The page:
The Reveal: There are plenty of reveals in this world of stagnant tradition and ancient dogma, but three stand out as plot-pivotal. Each of them are personal to Tidus, and each is handled differently.
Guardians become Final Aeons, who become Sin after destroying it. Early in the game, Auron flat-out tells Tidus that Jecht became Sin. Tidus keeps this to himself though, and Auron never mentions the first part, so the pieces don't get put together until the end.
High summoners die when they summon their Final Aeon against Sin. Everybody knows this except Tidus the outworlder, and nobody has the nerve to tell him.
Tidus is a product of the dreaming of the Fayths, and will cease to exist when they are freed. Tidus alone learns this, and keeps it a secret so the party will finish their quest.
There are also three dealing with the backstory:
Yu Yevon is Sin's summoner, the great hero and former king of Zanarkand, but he is unable to stop acting on instinct.
The Fayth are the Aeons, and also the power source of the summoning of Sin and Dream Zanarkand.
The Yevon religion was formed by Bevelle, who wanted to stop Sin, and its teachings are a combination of Sin's primary objectives and Yunalesca's temporary solution to destroying Sin.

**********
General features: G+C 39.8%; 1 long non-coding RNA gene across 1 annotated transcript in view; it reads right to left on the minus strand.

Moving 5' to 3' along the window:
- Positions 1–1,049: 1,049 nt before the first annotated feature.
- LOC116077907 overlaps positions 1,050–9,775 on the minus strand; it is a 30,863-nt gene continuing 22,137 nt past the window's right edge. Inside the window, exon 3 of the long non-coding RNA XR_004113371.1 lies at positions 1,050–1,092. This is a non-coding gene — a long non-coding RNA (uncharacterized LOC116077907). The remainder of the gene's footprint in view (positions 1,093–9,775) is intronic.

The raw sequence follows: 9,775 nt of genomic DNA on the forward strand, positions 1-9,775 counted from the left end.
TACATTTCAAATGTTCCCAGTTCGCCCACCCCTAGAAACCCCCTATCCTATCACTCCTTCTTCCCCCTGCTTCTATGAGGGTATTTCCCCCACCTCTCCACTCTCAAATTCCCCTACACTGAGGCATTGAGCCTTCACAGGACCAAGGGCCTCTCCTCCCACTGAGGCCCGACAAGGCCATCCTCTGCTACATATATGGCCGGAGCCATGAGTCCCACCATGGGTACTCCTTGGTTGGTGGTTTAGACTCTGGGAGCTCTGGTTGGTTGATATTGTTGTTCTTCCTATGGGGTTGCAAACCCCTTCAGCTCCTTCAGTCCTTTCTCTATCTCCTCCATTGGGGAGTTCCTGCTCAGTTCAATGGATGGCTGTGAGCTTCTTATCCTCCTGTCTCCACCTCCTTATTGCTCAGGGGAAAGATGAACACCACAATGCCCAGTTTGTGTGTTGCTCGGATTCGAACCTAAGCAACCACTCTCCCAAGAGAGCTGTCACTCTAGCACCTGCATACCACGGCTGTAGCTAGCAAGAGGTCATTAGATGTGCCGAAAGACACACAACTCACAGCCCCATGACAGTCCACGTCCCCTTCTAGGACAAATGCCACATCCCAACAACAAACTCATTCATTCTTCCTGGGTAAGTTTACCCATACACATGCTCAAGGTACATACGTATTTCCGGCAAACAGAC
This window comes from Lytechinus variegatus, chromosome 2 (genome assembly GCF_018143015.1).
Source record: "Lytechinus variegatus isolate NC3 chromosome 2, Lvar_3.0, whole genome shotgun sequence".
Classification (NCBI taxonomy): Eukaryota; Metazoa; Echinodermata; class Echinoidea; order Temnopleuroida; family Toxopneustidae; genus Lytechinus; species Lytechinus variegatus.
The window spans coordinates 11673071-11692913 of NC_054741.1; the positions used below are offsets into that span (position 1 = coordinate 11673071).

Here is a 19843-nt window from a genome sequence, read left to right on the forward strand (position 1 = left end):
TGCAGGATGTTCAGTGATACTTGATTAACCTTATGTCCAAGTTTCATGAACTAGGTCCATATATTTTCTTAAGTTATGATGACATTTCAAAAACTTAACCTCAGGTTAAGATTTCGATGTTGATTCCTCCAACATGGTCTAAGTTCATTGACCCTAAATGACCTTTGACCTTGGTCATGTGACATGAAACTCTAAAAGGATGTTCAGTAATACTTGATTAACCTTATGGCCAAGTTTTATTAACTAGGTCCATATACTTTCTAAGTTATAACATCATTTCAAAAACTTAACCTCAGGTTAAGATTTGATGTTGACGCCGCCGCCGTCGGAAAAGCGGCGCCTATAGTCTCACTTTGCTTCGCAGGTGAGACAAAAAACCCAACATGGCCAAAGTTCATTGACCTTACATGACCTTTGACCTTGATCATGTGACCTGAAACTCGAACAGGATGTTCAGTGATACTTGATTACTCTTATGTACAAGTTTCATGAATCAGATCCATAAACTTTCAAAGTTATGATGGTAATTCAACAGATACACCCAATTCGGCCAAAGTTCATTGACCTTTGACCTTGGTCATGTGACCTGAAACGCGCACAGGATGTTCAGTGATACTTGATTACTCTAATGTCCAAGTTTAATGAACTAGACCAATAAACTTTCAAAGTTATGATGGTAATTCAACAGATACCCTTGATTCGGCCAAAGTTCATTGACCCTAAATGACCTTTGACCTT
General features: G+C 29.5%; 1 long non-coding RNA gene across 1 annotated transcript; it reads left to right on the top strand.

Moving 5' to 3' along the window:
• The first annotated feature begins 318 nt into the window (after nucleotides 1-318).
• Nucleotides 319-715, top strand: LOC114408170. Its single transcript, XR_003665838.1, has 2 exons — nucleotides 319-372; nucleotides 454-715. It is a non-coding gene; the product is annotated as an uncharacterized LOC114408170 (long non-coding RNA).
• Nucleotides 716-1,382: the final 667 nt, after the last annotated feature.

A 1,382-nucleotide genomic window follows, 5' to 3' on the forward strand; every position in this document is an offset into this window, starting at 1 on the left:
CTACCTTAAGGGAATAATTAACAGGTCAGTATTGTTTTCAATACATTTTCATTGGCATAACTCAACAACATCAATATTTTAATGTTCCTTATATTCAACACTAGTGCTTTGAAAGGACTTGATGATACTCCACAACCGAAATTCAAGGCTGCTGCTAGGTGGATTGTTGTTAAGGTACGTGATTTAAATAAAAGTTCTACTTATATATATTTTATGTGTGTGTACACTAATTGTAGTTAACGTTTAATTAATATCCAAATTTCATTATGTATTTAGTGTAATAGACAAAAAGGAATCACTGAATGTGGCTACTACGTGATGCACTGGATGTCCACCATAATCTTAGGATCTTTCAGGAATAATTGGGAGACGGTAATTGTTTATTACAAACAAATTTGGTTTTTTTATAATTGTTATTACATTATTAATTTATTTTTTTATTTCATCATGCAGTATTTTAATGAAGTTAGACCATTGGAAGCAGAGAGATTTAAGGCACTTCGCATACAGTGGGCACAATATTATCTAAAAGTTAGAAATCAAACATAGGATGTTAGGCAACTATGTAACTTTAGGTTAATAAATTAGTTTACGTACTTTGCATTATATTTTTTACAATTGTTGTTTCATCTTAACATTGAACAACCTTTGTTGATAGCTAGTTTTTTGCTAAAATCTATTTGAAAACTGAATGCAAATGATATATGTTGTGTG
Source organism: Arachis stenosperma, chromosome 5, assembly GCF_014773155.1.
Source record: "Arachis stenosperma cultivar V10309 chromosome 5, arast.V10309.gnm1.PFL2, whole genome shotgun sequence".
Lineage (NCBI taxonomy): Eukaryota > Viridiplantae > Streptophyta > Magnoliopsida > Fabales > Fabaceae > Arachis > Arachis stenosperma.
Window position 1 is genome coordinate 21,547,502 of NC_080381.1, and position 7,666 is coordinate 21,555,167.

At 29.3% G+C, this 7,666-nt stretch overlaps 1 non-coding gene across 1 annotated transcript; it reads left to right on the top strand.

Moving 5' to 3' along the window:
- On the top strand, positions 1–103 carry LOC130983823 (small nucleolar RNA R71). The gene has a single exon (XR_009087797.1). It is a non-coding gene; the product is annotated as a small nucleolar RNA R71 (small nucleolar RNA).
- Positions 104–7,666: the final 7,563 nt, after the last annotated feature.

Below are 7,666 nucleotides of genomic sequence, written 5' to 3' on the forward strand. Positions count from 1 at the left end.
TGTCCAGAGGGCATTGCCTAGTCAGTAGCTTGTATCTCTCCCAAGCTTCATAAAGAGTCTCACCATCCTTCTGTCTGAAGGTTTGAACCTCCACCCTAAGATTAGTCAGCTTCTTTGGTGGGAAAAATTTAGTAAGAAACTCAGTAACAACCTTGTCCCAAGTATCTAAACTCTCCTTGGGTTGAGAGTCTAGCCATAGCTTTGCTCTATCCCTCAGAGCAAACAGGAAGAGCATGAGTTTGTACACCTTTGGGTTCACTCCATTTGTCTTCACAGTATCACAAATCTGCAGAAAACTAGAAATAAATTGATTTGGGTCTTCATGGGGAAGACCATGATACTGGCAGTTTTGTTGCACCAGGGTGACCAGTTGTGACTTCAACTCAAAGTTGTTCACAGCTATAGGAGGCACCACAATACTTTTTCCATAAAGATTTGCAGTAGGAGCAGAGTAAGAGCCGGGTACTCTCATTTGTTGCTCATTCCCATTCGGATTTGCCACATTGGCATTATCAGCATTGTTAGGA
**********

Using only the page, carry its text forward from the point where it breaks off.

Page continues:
Revenant Zombie: This is what Unsent, the souls of those who have died but remain tied to the world of the living by some powerful emotional bond or task they have yet to achieve, essentially are. Some, such as Auron and Belgemine, are benevolent. Others, such as Seymour and Yunalesca, much less so.
Red Shirt: Generic Al Bheds have a tendency of dying en masse at points in the game
And it can be used to two-hit kill an undead boss in the Via Purifico!
And if it wasn't enough, you can zombify your opponents for this purpose, including the final bosses.
One boss in particular uses this tactic against you; zombifying your entire party in one turn and then casting Full-Life the next. Here's hoping you have enough turns to remove the status effect (or just kill one or two of your party members outright) to avoid making the Full-Life a Total Party Kill.
Rewatch Bonus: A lot of things will stand out to you playing the game a second time.
With enough Al Bhed primers to understand them properly, you can eavesdrop on the various Al Bhed you meet throughout the game, especially the ones with Rikku at the start of the game. Doing so makes it more clear what they're talking about and that you were missing encoded Foreshadowing in it.
The Reveal of what happens at the end of the pilgrimage adds a lot of hidden meanings and double-talk to conversations, especially when Yuna and Tidus talk about it.
Sin being Jecht goes to explain who Auron was talking to at the end of the introductory sequence.
Knowing what Seymour wants to do and that Lord Zaon became Yunalesca's Final Aeon and the first reincarnation of Sin for it puts Seymour's marriage proposal to Yuna in a new light.
The little kid in the blue hoodie that makes his appearances in Tidus' Zanarkand is quite more significant than he appears.